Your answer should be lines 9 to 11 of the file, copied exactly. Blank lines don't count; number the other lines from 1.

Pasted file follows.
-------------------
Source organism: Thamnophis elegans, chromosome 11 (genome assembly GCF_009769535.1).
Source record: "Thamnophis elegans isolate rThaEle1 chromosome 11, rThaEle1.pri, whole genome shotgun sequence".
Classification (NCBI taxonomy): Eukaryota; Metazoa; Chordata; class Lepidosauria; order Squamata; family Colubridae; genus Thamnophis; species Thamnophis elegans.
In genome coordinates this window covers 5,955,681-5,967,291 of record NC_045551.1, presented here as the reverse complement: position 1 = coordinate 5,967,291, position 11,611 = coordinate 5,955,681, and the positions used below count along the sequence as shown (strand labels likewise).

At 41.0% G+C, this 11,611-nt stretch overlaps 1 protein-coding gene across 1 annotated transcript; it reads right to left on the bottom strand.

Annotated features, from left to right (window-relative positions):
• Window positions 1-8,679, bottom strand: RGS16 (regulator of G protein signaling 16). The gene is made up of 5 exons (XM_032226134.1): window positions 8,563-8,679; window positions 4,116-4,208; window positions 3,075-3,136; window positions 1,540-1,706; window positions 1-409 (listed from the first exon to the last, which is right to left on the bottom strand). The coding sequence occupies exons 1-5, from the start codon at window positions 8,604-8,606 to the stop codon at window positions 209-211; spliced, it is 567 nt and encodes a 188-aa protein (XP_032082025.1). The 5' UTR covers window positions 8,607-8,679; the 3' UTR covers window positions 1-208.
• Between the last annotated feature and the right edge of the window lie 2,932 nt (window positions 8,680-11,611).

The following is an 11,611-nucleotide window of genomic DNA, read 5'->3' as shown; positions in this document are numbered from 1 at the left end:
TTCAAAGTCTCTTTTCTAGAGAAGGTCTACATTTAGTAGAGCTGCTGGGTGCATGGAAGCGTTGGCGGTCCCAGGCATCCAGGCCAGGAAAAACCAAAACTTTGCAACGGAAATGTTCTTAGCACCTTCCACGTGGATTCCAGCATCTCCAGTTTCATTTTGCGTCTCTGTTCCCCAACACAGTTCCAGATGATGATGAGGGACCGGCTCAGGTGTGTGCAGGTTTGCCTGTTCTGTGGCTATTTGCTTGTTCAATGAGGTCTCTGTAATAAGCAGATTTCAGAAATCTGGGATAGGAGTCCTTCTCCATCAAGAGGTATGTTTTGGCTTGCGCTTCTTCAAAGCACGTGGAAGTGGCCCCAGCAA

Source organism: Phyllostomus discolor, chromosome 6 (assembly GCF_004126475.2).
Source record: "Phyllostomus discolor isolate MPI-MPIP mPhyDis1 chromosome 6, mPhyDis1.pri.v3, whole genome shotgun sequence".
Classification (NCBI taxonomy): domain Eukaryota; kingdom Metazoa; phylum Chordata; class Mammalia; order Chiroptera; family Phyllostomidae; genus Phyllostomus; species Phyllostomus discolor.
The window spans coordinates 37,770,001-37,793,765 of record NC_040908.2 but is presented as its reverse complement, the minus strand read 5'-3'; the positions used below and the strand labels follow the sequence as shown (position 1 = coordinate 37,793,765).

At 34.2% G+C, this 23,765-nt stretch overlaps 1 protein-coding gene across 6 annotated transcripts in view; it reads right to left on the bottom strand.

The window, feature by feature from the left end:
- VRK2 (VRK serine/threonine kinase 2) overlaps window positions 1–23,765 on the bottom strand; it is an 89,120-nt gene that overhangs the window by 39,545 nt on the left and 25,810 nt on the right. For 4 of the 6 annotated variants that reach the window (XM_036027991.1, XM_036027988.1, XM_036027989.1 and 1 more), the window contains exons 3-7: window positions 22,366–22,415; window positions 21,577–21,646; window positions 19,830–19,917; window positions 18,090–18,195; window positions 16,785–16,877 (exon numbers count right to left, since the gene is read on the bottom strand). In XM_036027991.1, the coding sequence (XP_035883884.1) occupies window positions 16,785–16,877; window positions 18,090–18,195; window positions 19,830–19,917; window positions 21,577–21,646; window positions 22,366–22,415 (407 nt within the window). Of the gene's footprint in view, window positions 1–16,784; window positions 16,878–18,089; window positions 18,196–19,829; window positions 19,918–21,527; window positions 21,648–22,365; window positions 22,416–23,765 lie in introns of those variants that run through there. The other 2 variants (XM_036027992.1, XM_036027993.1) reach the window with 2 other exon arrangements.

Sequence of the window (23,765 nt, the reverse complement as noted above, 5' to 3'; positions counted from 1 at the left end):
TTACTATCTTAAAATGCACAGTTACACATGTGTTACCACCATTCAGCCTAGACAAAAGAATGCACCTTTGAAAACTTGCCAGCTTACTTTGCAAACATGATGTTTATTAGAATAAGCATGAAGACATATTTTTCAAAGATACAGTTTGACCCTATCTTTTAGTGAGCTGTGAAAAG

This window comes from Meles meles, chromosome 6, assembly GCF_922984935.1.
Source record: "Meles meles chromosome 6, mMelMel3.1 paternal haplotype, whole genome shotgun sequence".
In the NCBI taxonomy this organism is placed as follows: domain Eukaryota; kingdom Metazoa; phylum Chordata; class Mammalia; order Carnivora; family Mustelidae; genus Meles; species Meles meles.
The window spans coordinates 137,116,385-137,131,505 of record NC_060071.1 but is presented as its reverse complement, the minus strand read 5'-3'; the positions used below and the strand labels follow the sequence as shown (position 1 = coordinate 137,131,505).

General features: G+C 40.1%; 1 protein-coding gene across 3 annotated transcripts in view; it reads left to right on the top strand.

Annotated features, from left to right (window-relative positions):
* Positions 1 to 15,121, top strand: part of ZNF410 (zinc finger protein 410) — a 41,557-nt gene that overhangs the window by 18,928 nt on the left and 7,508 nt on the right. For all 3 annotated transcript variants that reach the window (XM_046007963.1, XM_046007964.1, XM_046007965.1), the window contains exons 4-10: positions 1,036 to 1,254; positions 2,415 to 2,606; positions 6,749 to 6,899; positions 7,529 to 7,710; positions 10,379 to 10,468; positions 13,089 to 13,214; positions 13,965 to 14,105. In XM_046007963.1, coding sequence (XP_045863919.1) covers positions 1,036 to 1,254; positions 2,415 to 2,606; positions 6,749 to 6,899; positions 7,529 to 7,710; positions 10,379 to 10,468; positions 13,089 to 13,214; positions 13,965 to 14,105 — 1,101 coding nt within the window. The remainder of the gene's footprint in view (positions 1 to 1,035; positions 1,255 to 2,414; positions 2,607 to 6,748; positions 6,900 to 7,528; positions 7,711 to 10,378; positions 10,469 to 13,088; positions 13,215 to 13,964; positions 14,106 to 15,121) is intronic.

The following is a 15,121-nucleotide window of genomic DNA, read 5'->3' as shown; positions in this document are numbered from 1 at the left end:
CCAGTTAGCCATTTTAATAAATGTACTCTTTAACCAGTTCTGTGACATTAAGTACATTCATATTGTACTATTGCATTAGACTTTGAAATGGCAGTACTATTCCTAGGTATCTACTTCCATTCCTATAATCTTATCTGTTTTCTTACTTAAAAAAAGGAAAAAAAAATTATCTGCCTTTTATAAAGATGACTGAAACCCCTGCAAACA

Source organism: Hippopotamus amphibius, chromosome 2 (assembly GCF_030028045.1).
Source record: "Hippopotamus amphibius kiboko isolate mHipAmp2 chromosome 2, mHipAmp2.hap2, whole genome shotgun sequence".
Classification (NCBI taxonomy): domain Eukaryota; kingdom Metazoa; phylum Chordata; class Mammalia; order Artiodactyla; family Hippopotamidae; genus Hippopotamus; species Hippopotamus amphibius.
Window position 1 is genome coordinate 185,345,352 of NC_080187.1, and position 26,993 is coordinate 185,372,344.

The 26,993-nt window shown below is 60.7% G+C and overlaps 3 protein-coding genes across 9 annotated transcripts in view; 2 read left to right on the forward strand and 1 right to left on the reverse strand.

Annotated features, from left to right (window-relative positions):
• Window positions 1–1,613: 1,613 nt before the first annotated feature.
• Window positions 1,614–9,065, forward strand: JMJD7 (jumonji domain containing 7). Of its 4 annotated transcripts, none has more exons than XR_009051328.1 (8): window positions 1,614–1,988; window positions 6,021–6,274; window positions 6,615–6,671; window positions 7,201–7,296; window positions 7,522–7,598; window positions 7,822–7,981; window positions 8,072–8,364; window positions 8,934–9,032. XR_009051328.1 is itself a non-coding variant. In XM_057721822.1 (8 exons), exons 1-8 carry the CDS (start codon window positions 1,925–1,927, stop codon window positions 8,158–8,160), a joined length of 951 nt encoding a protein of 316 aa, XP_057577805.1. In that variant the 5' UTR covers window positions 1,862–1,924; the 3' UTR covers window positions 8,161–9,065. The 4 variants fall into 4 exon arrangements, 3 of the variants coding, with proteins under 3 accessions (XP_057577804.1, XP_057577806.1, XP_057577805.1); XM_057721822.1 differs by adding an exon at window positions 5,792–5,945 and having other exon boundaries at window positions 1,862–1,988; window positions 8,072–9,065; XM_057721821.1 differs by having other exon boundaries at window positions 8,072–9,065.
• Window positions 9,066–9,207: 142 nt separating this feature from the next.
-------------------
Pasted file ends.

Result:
The following is an 11,611-nucleotide window of genomic DNA, read 5'->3' as shown; positions in this document are numbered from 1 at the left end:
TTCAAAGTCTCTTTTCTAGAGAAGGTCTACATTTAGTAGAGCTGCTGGGTGCATGGAAGCGTTGGCGGTCCCAGGCATCCAGGCCAGGAAAAACCAAAACTTTGCAACGGAAATGTTCTTAGCACCTTCCACGTGGATTCCAGCATCTCCAGTTTCATTTTGCGTCTCTGTTCCCCAACACAGTTCCAGATGATGATGAGGGACCGGCTCAGGTGTGTGCAGGTTTGCCTGTTCTGTGGCTATTTGCTTGTTCAATGAGGTCTCTGTAATAAGCAGATTTCAGAAATCTGGGATAGGAGTCCTTCTCCATCAAGAGGTATGTTTTGGCTTGCGCTTCTTCAAAGCACGTGGAAGTGGCCCCAGCAA

Source organism: Phyllostomus discolor, chromosome 6 (assembly GCF_004126475.2).